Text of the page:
Unsettled depth chart situations are the norm in July. Coaching changes, scheme modifications, free agency, the draft, OTAs, and minicamps muddle the NFL landscape more often than they provide clarity. Coaches are cryptic with their plans and release depth charts that disguise their true beliefs and intentions.
It’s nothing new. Sifting through incomplete and misleading information is what fantasy analysis is all about.
But this year is different. I cannot remember an offseason with this many unknowns. If you asked me to put together an every-down linebacker chart today, I could do it. But my confidence level would be much lower than usual. This isn’t to say I’m going to be unwilling to take a stand as I work through this Q&A. I will.
Rather than focusing on getting the right answer in mid-July, though, I think the key to unlocking this year’s IDP mysteries will be in the questions themselves. Ask the correct question and you’re much more likely to take a good path to the answer.
Let’s see if we can put the theory to the test.
Thanks to everyone who contributed questions on Twitter, in the IDP Forum, and via email. Your feedback, discussion, and interest are very much appreciated.
First up, questions on the aftermath of the Jason Pierre-Paul injury.
CAN JASON PIERRE-PAUL STILL BE AN ELITE DEFENSIVE END AND FANTASY PERFORMER AFTER HIS INJURY?
Yes, but a qualified yes.
Pierre-Paul’s injury – at minimum, a broken thumb and complete amputation of the right index finger and metacarpal bone of the hand – is a major injury. If that were the extent of his injuries, Pierre-Paul would be a good bet to make a productive recovery. Hand use is critical for all defensive ends, but the part of the hand Pierre-Paul lost is not as vital to grip strength and maneuverability as the thumb or ring finger would have been.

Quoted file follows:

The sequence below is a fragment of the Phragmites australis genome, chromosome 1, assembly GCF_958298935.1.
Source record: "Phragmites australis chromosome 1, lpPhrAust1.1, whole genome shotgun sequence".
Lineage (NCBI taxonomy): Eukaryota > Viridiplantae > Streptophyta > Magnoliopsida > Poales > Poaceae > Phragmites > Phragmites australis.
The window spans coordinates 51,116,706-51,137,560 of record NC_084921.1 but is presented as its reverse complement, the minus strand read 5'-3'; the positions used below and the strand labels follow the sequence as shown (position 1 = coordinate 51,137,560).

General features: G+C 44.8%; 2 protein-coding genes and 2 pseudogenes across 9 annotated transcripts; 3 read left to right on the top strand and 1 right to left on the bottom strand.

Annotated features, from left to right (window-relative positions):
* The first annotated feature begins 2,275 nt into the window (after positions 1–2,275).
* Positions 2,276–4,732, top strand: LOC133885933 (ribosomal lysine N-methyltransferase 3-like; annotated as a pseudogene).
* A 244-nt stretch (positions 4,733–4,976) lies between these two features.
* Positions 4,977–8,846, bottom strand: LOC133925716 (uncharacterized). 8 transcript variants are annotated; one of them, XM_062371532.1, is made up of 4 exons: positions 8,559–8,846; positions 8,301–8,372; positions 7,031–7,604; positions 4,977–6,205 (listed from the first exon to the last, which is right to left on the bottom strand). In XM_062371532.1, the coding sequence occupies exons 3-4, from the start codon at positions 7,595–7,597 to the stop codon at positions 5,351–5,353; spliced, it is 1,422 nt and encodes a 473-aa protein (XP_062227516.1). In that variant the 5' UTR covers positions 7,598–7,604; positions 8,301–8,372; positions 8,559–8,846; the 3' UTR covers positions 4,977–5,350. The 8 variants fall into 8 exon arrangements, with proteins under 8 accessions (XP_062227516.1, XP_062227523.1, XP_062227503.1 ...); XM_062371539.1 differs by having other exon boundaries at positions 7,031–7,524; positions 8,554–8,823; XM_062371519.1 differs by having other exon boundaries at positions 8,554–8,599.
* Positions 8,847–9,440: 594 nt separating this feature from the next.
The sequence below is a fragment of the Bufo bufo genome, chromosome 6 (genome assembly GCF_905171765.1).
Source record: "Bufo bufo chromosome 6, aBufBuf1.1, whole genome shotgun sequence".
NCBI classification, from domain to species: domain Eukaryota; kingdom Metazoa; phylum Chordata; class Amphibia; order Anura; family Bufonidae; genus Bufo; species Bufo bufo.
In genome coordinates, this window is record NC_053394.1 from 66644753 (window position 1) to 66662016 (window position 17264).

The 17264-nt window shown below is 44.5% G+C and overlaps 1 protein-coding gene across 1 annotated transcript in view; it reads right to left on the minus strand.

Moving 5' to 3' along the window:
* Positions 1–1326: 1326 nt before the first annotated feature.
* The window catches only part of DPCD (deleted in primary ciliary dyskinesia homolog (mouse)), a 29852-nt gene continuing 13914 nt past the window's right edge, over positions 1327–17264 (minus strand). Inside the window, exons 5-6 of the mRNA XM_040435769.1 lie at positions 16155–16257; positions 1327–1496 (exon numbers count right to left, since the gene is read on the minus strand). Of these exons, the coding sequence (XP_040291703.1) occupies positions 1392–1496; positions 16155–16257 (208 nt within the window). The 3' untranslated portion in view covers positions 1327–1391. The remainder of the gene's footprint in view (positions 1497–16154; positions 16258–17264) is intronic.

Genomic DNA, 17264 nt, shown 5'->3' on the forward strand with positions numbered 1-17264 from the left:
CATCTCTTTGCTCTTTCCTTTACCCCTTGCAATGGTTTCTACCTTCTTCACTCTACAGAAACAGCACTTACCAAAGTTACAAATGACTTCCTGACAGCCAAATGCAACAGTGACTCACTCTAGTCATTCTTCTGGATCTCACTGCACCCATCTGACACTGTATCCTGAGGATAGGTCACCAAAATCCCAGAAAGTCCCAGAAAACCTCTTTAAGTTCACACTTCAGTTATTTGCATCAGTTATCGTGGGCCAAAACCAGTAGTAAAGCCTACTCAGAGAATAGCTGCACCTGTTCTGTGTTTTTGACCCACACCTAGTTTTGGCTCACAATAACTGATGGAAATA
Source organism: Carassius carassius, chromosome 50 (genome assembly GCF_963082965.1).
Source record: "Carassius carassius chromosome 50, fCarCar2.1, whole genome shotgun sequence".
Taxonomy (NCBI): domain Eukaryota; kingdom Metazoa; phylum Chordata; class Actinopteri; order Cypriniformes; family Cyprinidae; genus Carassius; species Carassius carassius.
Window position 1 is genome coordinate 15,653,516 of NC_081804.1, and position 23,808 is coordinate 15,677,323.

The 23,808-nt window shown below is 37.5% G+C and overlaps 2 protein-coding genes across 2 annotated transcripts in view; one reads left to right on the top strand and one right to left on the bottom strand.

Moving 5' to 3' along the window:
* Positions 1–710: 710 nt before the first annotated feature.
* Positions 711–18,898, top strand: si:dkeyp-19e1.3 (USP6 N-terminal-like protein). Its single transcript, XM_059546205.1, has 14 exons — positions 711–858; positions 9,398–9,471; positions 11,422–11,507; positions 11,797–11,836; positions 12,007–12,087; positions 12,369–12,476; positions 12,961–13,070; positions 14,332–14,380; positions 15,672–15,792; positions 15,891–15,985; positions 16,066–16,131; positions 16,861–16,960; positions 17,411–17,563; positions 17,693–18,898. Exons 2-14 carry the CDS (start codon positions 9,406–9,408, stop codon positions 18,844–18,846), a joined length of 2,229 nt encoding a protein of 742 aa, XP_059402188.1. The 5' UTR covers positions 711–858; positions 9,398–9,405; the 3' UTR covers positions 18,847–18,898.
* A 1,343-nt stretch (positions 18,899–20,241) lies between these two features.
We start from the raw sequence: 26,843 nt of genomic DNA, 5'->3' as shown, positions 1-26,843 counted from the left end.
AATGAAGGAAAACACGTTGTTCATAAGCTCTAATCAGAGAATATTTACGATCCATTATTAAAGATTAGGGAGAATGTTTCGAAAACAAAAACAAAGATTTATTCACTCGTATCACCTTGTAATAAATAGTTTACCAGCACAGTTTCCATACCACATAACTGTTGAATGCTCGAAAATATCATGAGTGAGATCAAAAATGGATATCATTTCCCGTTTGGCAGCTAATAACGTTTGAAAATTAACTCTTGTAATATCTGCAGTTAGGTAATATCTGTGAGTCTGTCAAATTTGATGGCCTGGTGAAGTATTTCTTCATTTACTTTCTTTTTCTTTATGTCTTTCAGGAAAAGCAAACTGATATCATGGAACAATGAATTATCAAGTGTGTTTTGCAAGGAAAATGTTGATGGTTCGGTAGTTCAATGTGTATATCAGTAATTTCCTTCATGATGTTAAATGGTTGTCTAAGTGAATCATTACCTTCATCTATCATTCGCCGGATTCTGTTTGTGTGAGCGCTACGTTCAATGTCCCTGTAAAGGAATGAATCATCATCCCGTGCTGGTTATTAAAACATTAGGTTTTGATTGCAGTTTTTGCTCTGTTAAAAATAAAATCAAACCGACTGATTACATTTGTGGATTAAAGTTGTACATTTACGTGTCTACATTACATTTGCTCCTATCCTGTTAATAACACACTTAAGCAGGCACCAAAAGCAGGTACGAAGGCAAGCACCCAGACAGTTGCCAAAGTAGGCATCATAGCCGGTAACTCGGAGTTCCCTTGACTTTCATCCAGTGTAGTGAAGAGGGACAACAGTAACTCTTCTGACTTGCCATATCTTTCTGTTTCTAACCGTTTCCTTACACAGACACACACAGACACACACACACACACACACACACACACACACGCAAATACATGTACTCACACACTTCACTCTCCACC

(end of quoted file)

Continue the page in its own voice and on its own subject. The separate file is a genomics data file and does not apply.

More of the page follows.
But it’s likely Pierre-Paul has additional blast and burn injuries that will need additional rehab and recovery. If those injuries involve his palm, thumb, or other fingers and do not heal well, Pierre-Paul has a tougher road. Pierre-Paul will play this season on the franchise tender. He’ll want to avoid going on the NFI list and missing the first six weeks of the season, so don’t expect him to sign the tender (the Giants cannot move him to the NFI unless he does) until he’s certain he’ll be ready to play early in the season. It’s obvious, but still warrants writing: If Pierre-Paul is cleared to return quickly, his future is more certain.
WOULD A MOVE TO LINEBACKER AND A TWO POINT STANCE MINIMIZE HIS LIMITATIONS?
Probably. A move to linebacker would decrease the number of snaps Pierre-Paul would have to engage with an offensive lineman. But if grip strength and range of motion in the hand is an issue, a move to a two-point stance wouldn’t be a career-saver. Pierre-Paul’s current preferred alignment – right defensive end – puts him on the open side of the formation and allows him to choose to engage the left tackle (assuming there’s no tight end to his side) with his left shoulder and arm and keep his right side free. That’s as good a scenario here as any.
WHAT DOES AN INEFFECTIVE PIERRE-PAUL DO TO THE IDP OUTLOOK OF THE OTHER GIANTS’ DEFENDERS?